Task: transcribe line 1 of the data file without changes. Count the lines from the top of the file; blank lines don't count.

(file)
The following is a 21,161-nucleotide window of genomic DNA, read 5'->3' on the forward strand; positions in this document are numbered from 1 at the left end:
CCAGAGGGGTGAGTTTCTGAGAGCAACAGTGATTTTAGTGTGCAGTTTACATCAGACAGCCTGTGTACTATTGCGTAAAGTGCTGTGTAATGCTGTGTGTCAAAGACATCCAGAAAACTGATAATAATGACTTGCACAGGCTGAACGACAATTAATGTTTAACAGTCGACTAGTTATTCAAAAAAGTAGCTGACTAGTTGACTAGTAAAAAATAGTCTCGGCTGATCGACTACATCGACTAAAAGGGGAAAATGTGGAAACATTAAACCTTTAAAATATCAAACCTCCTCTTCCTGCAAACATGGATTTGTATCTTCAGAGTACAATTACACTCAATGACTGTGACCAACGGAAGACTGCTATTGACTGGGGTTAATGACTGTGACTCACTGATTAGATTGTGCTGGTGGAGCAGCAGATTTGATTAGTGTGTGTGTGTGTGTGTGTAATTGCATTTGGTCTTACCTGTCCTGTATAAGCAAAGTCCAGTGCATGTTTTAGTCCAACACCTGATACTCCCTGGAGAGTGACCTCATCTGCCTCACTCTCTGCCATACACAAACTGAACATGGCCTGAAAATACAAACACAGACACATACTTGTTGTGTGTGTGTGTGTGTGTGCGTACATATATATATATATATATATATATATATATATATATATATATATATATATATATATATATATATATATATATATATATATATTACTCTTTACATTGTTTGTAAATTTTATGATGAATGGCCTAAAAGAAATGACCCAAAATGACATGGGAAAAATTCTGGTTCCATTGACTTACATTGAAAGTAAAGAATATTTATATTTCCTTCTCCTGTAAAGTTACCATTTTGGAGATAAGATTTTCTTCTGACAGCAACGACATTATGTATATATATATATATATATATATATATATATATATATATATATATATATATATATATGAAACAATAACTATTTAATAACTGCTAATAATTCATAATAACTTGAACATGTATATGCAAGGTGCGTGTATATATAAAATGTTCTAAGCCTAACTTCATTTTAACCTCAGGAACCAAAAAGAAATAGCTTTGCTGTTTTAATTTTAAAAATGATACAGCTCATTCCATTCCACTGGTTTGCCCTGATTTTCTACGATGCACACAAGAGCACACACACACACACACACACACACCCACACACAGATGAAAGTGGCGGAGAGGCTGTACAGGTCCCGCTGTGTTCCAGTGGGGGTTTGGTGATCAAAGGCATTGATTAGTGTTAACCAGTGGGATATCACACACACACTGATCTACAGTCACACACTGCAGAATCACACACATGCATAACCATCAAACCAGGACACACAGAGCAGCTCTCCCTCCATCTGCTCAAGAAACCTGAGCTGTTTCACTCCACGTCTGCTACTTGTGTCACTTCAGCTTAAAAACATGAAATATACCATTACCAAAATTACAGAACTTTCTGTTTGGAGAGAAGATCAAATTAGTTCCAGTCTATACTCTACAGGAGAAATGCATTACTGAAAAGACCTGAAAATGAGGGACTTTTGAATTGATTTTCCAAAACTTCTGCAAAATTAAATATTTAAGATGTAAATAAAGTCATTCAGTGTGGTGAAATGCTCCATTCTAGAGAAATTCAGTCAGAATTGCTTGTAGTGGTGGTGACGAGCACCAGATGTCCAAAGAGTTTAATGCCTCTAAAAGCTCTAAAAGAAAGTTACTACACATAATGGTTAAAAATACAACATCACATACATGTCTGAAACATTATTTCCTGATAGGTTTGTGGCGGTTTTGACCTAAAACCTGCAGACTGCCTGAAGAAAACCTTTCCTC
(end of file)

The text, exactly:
The following is a 21,161-nucleotide window of genomic DNA, read 5'->3' on the forward strand; positions in this document are numbered from 1 at the left end: